The Sweater & Knit Guide
A guide to knit menswear, from T-shirts and turtlenecks to cable-knit sweaters.
1. Cable-Knit - Knitted with an overlapping cable stitch, the cable-knit sweater is bulky and textured, often showing elaborate, almost sculptural patterns. It originated in the fishing communities of the Isle of Aran, off the west coast of Ireland, where each family had a different and identifiable pattern of sweater. The twisting “ropes” on the sweater were said to imitate ships' ropes or fishing nets.
2. Cardigan - A kind of woolen sweater with or without sleeves, the cardigan opens at the front like a jacket and can be closed with buttons or a zip. It takes its name from James Brudenell, seventh Earl of Cardigan, who led the Charge of the Light Brigade during the Crimean War, returning unscathed from the Russian guns. James is said to have disliked pulling woollen undergarments over his well-groomed head.
3. Crewneck - A high, rounded, collarless neckline, the crewneck usually appears on T-shirts and sweaters. Adapted from military uniforms, the crewneck T-shirt was used to absorb sweat under hot wool uniforms, and later used by football players to avoid chafing from shoulder pads.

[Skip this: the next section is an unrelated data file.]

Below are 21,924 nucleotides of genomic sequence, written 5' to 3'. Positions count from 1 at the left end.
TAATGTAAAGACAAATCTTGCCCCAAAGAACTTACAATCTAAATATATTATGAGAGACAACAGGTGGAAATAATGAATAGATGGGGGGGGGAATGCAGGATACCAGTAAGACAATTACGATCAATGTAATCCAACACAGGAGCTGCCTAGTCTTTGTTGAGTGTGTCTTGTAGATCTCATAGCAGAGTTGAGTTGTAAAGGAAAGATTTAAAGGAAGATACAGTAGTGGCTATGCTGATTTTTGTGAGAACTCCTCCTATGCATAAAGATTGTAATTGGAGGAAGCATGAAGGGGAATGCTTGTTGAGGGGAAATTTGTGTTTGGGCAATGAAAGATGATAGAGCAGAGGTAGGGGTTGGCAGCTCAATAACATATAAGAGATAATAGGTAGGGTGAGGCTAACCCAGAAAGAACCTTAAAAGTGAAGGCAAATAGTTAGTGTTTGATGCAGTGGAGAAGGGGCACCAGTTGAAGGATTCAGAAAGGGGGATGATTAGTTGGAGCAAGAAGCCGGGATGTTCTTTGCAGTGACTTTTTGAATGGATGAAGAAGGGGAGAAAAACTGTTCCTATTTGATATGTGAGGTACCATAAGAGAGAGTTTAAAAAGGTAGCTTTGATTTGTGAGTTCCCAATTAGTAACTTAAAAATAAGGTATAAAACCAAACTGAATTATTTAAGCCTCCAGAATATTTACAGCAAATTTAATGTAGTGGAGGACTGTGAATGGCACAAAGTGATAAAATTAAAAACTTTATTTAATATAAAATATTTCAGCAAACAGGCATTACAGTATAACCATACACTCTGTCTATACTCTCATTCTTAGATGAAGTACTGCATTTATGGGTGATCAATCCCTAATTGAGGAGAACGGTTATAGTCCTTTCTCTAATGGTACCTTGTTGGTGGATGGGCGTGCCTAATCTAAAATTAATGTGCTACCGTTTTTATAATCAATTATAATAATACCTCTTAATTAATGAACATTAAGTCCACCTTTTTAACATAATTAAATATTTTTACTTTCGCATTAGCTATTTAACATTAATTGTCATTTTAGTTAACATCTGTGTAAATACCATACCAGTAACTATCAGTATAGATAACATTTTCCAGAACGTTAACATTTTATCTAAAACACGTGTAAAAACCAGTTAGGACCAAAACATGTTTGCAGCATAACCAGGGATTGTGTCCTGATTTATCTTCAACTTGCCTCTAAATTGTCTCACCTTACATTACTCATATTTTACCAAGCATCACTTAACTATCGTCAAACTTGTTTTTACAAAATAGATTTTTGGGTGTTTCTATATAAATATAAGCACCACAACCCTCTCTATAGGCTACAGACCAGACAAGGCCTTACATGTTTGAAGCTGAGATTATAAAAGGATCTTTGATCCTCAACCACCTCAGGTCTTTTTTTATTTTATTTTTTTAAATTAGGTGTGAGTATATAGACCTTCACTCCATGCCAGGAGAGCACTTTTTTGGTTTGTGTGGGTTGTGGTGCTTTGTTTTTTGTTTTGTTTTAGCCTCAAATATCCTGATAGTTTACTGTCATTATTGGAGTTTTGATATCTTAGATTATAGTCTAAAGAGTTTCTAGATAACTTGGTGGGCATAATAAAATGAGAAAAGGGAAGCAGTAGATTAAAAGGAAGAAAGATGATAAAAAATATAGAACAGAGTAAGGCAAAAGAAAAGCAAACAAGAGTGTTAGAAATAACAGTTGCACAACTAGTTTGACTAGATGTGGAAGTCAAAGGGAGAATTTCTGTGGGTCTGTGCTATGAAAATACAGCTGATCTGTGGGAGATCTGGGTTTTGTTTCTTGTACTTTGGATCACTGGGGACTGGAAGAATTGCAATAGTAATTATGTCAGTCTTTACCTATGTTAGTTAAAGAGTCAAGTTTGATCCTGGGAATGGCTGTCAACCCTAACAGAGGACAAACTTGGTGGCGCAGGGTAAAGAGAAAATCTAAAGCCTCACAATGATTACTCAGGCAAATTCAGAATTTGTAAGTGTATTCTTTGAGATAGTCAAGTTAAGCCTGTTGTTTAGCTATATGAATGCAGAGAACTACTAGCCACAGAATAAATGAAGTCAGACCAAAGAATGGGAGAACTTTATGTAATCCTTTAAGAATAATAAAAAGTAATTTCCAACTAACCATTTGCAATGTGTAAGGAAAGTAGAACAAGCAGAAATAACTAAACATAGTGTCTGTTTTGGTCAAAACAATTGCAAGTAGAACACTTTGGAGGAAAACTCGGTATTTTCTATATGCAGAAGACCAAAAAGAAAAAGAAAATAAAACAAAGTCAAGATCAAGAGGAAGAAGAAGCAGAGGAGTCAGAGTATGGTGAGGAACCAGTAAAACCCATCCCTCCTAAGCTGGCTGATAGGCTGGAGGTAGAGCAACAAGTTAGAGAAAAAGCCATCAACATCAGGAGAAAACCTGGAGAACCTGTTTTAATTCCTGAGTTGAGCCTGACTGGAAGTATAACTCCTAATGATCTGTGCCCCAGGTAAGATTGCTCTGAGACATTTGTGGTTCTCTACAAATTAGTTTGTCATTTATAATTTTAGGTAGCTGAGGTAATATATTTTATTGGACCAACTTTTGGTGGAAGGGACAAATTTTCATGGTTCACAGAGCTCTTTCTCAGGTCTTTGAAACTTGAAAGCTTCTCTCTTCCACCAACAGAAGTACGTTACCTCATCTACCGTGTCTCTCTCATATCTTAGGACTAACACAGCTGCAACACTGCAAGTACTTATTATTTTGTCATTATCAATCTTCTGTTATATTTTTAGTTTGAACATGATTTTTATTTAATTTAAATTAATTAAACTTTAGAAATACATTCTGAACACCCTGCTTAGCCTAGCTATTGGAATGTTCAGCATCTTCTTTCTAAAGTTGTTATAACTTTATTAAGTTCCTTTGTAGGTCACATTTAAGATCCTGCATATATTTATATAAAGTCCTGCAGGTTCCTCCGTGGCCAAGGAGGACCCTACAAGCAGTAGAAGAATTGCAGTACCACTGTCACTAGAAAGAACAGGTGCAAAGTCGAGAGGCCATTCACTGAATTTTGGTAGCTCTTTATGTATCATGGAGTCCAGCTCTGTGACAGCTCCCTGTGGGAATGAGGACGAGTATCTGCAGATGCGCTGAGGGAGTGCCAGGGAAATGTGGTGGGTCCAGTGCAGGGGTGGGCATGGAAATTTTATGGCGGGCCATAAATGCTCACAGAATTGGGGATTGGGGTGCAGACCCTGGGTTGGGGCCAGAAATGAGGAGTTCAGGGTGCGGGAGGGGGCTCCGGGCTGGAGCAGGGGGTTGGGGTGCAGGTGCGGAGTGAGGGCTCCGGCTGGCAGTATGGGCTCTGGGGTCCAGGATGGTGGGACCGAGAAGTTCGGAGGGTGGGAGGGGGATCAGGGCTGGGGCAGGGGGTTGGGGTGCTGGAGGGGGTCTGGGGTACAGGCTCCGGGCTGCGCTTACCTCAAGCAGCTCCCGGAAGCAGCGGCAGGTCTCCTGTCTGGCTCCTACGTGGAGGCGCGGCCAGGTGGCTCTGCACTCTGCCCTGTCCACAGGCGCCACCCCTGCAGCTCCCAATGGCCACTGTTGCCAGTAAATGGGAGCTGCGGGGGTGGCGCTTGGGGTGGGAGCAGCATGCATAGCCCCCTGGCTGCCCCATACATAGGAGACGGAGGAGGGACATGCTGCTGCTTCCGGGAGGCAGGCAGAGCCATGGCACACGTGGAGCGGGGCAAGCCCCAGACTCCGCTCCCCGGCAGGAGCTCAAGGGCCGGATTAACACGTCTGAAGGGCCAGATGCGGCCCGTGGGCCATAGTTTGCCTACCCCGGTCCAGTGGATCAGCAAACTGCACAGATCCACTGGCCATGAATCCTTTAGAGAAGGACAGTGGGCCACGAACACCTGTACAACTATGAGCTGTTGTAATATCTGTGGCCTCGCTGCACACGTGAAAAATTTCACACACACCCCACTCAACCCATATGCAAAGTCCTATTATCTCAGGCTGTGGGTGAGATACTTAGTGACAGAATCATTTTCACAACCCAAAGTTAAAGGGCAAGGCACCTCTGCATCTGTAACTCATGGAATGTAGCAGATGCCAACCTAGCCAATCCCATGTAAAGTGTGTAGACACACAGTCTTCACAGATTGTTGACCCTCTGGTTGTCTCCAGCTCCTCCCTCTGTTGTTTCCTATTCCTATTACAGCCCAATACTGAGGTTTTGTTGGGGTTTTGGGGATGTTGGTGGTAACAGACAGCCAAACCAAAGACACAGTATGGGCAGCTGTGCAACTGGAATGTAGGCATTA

4. Henley - Beginning as the traditional shirt of rowers in the village of Henley-on-Thames in the U.K., the Henley is now a go-to for weekend casual looks and layering up in winter months. Waffle-knit thermal versions are warm and comfortable in winter; cotton and cotton blends are cool in summer and keep the wearer from overheating.
5. Mock Neck - A mock neck has a high collar that goes all the way around the wearer's neck but is not folded down like a turtleneck. Typically, this type of collar is featured on a knit shirt or sweater.
6. Polo Shirt - The polo shirt caused a tremendous stir at its first appearance, sported by French tennis star René Lacoste at the 1926 U.S. Open. Lacoste began marketing the style commercially in 1933, emblazoning it with an embroidered alligator in memory of his nickname on the court, "Le Crocodile" – the first ever designer logo. Soon, English tennis maestro Fred Perry followed suit with his own line (and his own laurel wreath logo). It was match over: the polo was here to stay.
7. T-Shirt - The T-shirt, a collarless, buttonless, short-sleeved shirt made from cotton jersey, started life as an undergarment. It probably first saw the light of day in the 19th century on the backs of English sailors who would routinely remove their uniform tops when there was hot work to be done – though the American military also claims to have come up with this idea. The T-shirt’s great breakthrough, however, came in the 1950s when first Marlon Brando and then James Dean electrified movie audiences with their iconic outfits, both featuring a snow-white T.
8. Turtle neck - A high, close-fitting, turned-over collar on a garment, the turtleneck is typically featured in a shirt or sweater.